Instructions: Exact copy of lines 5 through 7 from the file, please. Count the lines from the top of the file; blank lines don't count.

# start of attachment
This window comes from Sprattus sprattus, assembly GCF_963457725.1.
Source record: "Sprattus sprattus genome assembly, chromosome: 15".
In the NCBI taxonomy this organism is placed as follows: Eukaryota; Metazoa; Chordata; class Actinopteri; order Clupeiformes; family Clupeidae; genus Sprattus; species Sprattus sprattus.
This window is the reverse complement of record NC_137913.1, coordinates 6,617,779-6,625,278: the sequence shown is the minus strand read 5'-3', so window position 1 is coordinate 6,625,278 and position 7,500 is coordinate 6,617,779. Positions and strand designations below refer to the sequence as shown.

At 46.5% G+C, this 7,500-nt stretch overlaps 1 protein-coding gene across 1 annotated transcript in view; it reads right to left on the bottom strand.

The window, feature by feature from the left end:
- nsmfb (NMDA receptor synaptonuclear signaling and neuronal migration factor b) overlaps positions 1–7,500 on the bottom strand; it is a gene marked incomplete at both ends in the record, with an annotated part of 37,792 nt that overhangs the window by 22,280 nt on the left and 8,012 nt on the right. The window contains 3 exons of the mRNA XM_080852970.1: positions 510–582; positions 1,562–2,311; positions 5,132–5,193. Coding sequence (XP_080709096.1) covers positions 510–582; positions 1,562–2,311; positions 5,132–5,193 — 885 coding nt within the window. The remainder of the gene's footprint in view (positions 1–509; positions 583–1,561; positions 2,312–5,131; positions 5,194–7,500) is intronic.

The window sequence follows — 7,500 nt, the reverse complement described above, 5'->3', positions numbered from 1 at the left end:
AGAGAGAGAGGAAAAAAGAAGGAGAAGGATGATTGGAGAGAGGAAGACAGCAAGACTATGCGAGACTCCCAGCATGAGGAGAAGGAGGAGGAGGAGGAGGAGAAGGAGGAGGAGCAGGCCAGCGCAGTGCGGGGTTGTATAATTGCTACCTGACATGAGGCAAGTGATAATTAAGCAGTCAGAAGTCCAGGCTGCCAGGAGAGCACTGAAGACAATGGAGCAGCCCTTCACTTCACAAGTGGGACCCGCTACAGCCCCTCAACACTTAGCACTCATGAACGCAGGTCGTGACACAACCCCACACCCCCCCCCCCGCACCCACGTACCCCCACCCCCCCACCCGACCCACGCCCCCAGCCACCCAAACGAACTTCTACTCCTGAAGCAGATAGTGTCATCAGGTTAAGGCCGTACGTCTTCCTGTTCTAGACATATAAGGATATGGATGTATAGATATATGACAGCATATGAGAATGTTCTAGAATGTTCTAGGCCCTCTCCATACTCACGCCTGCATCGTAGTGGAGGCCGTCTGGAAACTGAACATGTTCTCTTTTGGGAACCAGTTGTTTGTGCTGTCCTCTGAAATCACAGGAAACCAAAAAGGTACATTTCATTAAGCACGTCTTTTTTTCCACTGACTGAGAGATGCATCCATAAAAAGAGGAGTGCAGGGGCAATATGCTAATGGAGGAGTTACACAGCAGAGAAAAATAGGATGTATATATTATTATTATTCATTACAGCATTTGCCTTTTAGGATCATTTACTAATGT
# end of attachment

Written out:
At 46.5% G+C, this 7,500-nt stretch overlaps 1 protein-coding gene across 1 annotated transcript in view; it reads right to left on the bottom strand.

The window, feature by feature from the left end:
- nsmfb (NMDA receptor synaptonuclear signaling and neuronal migration factor b) overlaps positions 1–7,500 on the bottom strand; it is a gene marked incomplete at both ends in the record, with an annotated part of 37,792 nt that overhangs the window by 22,280 nt on the left and 8,012 nt on the right. The window contains 3 exons of the mRNA XM_080852970.1: positions 510–582; positions 1,562–2,311; positions 5,132–5,193. Coding sequence (XP_080709096.1) covers positions 510–582; positions 1,562–2,311; positions 5,132–5,193 — 885 coding nt within the window. The remainder of the gene's footprint in view (positions 1–509; positions 583–1,561; positions 2,312–5,131; positions 5,194–7,500) is intronic.